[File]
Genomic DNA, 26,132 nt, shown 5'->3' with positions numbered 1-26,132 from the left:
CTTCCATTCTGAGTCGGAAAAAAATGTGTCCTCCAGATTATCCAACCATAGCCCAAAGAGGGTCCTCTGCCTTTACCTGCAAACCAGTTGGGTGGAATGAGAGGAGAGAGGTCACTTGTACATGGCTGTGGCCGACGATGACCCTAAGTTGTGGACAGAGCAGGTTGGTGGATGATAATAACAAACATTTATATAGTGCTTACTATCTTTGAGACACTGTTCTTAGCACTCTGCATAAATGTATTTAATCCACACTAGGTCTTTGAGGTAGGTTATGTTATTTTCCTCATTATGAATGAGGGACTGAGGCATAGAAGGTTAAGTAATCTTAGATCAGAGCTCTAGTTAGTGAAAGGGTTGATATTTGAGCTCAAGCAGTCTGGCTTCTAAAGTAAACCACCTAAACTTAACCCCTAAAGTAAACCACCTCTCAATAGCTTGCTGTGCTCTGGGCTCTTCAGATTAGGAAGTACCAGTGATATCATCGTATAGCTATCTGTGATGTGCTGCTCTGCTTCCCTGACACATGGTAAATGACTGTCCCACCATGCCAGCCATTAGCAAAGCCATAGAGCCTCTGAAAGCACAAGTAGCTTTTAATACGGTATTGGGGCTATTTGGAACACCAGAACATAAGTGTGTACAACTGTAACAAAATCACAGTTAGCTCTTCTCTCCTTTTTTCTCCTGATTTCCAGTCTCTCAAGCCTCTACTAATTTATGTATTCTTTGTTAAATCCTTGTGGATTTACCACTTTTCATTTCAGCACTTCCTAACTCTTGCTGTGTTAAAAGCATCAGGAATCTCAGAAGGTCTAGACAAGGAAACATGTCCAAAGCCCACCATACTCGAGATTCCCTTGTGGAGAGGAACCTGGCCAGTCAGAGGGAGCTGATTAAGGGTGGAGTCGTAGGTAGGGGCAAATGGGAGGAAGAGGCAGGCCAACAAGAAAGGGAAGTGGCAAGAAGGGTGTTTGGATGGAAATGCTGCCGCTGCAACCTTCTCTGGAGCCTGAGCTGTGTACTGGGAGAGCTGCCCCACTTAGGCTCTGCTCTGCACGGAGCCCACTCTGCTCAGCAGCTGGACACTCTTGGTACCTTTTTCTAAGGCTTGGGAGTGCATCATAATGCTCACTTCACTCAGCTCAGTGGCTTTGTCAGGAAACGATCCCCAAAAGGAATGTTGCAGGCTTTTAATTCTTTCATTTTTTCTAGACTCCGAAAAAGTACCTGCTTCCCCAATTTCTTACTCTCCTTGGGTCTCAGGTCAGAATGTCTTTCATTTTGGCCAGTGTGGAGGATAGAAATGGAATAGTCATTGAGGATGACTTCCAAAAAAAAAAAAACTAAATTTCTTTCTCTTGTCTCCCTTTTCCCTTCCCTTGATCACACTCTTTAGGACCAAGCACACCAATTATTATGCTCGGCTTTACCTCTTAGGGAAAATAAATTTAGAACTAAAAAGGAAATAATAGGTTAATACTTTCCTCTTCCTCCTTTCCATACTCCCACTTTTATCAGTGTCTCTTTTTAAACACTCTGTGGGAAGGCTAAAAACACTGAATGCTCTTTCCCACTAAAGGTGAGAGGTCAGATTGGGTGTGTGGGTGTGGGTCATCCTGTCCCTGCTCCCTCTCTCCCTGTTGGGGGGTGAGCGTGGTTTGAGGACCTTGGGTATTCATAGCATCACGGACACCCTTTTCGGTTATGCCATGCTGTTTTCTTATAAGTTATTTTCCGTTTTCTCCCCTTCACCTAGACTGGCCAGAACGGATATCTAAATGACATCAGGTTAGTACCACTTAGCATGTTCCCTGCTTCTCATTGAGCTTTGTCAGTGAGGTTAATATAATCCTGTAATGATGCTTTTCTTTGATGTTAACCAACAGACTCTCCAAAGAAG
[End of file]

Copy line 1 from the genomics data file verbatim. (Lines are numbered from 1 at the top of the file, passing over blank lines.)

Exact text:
Genomic DNA, 26,132 nt, shown 5'->3' with positions numbered 1-26,132 from the left: